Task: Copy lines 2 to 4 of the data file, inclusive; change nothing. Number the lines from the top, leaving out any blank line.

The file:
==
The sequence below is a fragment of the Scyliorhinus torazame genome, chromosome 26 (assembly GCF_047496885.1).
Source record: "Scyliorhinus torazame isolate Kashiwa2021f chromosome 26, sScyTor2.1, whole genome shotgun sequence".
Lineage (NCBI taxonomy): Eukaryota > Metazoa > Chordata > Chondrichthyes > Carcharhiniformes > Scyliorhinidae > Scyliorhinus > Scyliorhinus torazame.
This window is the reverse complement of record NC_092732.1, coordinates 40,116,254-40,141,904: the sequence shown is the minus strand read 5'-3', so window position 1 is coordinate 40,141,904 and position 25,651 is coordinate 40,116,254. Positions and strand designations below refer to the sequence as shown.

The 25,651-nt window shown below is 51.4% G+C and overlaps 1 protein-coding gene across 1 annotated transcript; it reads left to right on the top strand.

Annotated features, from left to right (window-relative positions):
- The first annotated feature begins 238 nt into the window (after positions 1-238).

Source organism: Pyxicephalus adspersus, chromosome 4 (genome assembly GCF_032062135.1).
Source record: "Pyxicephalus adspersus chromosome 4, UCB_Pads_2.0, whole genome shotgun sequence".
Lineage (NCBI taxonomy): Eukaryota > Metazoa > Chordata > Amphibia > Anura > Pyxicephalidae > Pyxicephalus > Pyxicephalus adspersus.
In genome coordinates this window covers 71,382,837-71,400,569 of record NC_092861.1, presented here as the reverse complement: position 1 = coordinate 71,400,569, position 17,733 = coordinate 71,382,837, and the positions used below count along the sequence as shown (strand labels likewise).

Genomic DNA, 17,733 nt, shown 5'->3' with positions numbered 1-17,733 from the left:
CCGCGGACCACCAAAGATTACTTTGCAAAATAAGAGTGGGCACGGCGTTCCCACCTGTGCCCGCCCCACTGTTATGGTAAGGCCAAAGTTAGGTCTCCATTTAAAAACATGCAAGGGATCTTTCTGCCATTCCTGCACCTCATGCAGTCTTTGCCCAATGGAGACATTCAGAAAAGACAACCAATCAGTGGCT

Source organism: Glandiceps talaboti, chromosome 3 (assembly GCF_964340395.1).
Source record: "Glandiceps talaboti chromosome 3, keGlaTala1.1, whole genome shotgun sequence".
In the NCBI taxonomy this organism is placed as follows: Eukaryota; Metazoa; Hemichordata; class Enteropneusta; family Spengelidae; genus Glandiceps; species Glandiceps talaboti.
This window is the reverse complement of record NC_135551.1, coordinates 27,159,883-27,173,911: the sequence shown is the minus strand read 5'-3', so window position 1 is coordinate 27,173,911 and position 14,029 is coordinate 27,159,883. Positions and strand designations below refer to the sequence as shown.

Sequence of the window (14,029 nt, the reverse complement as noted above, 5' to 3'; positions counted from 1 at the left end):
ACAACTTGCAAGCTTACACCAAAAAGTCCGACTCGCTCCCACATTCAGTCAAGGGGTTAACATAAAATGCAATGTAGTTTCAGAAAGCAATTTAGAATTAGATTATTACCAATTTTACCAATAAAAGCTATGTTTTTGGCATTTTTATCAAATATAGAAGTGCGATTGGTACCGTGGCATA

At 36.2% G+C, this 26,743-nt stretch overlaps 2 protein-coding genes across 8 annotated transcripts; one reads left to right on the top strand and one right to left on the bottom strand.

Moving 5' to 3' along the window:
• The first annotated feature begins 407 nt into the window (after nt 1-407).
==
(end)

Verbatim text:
Source record: "Scyliorhinus torazame isolate Kashiwa2021f chromosome 26, sScyTor2.1, whole genome shotgun sequence".
Lineage (NCBI taxonomy): Eukaryota > Metazoa > Chordata > Chondrichthyes > Carcharhiniformes > Scyliorhinidae > Scyliorhinus > Scyliorhinus torazame.
This window is the reverse complement of record NC_092732.1, coordinates 40,116,254-40,141,904: the sequence shown is the minus strand read 5'-3', so window position 1 is coordinate 40,141,904 and position 25,651 is coordinate 40,116,254. Positions and strand designations below refer to the sequence as shown.